The UK and Australia have tabled an agreement which will see closer cooperation on offering finance for infrastructure in the Indo-Pacific.
The new deal sets the stage for disaster resilient and climate adapted infrastructure, foreign secretary Liz Truss confirmed today.
The government aims to mobilise £8bn of UK-backed financing a year by 2050, as the impacts of climate change demands updated infrastructure in the region.
“The UK and Australia are natural partners, and we are determined to play a positive and proactive role by financing and delivering clean infrastructure that is reliable and honest,” Truss said. “The UK is committed to building a ‘network of liberty’ and that means championing democracy by supporting countries in the Indo-Pacific to resolve their development needs.”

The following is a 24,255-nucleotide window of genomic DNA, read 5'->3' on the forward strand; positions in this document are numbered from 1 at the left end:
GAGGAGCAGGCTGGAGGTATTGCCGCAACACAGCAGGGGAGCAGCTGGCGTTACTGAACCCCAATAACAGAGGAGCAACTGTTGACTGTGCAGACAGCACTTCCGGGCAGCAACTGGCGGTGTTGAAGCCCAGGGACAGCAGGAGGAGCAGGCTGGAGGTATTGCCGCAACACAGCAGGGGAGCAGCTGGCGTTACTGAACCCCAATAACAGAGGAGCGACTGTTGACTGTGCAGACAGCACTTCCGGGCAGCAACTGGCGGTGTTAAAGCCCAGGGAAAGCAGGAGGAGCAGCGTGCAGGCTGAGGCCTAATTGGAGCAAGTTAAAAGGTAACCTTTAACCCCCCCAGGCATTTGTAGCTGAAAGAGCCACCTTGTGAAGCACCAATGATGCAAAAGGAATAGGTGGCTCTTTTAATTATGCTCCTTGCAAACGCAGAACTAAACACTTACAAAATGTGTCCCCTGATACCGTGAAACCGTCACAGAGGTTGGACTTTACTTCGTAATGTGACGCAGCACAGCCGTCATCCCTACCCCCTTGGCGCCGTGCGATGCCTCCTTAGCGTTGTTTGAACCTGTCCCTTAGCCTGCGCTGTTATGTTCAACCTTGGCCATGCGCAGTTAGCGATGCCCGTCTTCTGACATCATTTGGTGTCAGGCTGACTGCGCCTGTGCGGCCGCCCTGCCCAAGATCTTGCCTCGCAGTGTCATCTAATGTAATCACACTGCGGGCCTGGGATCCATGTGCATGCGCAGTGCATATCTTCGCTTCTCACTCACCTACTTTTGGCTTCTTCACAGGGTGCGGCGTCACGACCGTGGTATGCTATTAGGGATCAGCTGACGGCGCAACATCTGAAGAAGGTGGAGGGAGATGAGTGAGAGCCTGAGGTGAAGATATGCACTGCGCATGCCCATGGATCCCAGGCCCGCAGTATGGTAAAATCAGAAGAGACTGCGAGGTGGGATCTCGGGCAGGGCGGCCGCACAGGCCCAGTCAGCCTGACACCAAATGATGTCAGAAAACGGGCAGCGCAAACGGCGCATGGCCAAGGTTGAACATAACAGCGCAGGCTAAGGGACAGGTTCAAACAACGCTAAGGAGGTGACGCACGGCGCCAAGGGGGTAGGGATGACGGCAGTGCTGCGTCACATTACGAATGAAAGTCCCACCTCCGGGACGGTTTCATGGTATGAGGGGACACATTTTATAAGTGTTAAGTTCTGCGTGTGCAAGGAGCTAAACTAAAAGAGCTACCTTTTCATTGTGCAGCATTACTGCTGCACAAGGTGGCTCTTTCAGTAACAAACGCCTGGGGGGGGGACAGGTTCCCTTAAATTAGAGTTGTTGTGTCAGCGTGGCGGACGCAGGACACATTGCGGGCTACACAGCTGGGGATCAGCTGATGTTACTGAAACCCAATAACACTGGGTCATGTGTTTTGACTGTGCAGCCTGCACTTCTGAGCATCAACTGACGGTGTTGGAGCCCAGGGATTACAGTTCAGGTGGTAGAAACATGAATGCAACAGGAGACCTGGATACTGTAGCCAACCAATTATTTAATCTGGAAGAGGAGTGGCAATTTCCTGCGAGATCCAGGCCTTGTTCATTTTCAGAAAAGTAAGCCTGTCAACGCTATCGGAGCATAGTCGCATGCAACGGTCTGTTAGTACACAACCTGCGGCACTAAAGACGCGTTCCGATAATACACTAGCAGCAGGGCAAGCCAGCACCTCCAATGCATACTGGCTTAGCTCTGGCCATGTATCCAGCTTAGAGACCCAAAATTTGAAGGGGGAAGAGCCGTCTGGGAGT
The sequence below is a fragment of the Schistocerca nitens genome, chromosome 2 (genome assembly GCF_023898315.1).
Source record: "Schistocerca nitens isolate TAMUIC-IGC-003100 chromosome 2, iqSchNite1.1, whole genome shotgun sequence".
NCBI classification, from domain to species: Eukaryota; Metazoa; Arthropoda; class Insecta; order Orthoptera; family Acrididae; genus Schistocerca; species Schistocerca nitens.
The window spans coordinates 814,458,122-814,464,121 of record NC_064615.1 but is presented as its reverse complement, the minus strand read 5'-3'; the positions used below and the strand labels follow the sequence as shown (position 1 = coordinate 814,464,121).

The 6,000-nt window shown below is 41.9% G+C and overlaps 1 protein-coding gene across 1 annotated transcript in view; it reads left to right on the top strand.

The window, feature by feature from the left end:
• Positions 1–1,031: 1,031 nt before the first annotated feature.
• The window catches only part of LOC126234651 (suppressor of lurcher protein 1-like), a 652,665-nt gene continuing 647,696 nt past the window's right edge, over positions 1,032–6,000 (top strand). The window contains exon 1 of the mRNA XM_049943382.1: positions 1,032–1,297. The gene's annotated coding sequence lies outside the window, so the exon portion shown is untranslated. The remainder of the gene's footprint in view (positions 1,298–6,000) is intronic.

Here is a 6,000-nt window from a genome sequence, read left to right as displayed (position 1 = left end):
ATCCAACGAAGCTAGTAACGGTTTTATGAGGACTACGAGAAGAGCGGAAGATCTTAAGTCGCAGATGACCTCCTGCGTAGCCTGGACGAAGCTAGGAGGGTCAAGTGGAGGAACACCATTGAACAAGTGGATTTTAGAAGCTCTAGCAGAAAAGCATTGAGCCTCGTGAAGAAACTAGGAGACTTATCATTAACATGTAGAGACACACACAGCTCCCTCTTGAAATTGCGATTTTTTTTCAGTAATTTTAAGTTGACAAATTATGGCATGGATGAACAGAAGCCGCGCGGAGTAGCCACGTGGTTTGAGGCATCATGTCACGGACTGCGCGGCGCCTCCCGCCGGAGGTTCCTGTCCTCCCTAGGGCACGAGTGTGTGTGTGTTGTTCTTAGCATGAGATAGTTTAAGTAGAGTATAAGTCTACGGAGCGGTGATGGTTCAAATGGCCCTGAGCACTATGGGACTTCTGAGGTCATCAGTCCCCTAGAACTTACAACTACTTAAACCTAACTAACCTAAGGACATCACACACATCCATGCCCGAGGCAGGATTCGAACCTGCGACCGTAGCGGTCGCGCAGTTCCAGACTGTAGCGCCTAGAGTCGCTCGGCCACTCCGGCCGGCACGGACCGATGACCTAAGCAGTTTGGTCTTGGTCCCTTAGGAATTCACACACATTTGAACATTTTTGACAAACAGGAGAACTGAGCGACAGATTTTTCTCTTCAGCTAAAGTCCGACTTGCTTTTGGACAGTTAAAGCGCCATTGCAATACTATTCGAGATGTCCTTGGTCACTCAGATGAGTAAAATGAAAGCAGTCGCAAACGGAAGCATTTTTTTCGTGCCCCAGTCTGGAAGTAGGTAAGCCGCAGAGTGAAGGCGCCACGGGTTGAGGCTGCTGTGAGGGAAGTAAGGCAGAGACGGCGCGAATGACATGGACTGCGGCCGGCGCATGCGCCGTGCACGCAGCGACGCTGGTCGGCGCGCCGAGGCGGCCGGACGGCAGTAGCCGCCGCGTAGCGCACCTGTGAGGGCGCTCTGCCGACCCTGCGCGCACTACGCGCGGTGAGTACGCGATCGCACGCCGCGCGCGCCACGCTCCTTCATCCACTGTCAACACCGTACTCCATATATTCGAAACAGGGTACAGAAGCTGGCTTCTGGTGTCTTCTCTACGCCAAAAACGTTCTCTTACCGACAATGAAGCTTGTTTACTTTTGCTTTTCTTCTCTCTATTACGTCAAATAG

The government, at COP26 in November, announced a £274m boost to deliver climate resilience projects, which include unlocking climate finance, strengthening water security, and helping communities adapt.
The funding boost formed part of seven year Climate Action for a Resilient Asia programme.
Countries in the Indo-Pacific region, such as Indonesia, the Philippines, Vietnam Thailand and Myanmar, are particularly vulnerable to rising sea levels, more extreme typhoons and drought.
“Climate change does not respect borders,” UK minister for Asia, Amanda Milling said at the time. “Biodiversity will be protected, weather forecasting improved, cities designed to withstand floods and storms, and funds mobilised to the grassroots community groups that need them most.”